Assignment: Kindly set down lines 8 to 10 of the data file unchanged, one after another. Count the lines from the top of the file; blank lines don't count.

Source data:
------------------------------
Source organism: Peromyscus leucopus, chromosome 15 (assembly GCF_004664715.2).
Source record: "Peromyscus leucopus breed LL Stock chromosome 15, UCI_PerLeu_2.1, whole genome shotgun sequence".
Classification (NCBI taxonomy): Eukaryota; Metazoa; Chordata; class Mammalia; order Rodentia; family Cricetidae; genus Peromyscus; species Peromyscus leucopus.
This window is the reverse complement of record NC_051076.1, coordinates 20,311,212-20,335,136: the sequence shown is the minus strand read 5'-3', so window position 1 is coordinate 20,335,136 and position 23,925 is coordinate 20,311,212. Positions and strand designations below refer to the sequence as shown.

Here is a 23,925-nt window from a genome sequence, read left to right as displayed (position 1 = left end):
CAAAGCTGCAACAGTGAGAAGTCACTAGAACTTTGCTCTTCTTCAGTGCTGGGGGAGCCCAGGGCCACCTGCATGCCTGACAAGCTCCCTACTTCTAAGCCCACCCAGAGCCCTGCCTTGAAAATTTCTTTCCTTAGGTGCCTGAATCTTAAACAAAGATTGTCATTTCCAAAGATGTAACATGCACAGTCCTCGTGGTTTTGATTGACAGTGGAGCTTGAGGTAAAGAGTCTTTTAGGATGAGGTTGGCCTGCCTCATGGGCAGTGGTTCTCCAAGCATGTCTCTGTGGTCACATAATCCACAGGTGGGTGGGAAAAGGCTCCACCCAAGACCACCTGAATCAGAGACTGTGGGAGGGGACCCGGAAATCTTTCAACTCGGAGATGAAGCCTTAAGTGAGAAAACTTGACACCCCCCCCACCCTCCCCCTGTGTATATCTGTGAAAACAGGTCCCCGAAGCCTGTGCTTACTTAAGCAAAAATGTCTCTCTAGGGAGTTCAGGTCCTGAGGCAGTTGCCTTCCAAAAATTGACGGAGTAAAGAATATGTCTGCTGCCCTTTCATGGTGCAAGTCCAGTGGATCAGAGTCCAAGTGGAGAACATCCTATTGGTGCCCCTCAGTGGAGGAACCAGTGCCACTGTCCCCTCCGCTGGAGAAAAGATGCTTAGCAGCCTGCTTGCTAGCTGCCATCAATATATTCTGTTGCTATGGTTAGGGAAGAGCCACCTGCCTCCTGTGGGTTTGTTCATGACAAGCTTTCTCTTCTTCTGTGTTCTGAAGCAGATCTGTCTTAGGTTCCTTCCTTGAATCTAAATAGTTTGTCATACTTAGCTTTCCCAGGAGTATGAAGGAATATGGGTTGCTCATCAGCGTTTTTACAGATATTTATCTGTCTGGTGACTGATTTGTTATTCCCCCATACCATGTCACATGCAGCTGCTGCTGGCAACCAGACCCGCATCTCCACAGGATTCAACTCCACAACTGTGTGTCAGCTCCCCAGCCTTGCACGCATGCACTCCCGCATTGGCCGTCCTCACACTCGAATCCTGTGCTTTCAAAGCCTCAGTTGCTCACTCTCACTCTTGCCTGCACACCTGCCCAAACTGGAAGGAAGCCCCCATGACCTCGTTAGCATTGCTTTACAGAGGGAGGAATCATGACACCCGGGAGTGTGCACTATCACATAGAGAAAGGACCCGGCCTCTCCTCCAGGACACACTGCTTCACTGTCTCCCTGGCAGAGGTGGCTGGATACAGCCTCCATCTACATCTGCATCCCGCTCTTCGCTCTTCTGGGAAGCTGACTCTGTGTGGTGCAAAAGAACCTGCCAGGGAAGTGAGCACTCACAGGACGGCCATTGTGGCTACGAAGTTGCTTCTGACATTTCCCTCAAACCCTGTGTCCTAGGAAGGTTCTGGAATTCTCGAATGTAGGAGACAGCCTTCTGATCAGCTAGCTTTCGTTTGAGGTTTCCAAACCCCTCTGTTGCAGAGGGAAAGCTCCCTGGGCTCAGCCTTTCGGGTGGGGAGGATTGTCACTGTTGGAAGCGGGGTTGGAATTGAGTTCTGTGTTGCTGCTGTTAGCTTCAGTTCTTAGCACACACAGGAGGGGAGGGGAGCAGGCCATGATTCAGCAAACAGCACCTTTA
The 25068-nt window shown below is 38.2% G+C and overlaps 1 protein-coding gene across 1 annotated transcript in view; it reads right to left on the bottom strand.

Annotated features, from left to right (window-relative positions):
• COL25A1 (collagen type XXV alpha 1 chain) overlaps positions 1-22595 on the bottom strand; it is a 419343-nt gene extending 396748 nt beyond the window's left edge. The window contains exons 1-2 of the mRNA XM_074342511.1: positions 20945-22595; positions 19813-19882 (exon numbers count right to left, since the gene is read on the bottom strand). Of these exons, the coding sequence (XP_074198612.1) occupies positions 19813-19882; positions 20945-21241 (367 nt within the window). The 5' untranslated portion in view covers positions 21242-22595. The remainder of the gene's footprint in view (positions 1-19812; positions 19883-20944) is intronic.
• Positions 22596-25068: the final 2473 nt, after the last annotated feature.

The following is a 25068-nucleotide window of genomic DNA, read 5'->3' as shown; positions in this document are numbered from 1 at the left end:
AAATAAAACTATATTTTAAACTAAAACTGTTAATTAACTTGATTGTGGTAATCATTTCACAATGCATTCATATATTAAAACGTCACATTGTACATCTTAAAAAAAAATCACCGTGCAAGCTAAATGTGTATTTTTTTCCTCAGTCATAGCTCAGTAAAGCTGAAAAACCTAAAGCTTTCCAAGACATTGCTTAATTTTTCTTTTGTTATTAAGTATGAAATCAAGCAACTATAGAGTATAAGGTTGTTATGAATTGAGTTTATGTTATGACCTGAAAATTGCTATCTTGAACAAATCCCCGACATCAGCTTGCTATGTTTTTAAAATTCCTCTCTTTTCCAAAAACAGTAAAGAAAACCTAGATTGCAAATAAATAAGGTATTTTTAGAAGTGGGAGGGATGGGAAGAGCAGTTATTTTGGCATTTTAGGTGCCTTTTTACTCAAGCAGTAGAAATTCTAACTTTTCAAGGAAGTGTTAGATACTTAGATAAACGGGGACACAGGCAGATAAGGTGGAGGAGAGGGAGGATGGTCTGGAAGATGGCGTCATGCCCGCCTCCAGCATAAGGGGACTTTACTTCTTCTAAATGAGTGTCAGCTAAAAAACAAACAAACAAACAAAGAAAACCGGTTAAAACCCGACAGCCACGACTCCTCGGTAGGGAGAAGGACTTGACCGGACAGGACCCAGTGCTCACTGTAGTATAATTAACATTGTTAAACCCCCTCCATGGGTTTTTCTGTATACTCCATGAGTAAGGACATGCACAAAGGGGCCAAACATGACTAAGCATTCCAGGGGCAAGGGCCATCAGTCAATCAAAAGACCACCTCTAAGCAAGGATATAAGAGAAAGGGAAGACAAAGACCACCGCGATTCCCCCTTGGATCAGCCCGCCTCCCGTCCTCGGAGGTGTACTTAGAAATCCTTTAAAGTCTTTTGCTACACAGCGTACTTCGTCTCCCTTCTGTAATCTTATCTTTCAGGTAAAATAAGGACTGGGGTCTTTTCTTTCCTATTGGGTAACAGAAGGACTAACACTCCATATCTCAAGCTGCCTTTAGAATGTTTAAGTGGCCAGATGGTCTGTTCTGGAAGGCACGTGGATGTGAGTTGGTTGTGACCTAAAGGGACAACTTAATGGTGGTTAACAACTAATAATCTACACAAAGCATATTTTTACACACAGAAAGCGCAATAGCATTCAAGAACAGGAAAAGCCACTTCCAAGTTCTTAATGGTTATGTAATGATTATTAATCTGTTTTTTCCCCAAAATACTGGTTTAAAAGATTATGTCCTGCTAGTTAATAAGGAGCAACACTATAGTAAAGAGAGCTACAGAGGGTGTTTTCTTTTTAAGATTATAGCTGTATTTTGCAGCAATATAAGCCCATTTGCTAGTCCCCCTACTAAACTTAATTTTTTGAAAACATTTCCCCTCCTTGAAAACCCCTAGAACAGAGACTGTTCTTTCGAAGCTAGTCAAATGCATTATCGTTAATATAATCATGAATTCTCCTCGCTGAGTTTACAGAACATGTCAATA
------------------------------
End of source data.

Annotated features, from left to right (window-relative positions):
• COL25A1 (collagen type XXV alpha 1 chain) overlaps positions 1-22595 on the bottom strand; it is a 419343-nt gene extending 396748 nt beyond the window's left edge. The window contains exons 1-2 of the mRNA XM_074342511.1: positions 20945-22595; positions 19813-19882 (exon numbers count right to left, since the gene is read on the bottom strand). Of these exons, the coding sequence (XP_074198612.1) occupies positions 19813-19882; positions 20945-21241 (367 nt within the window). The 5' untranslated portion in view covers positions 21242-22595. The remainder of the gene's footprint in view (positions 1-19812; positions 19883-20944) is intronic.
• Positions 22596-25068: the final 2473 nt, after the last annotated feature.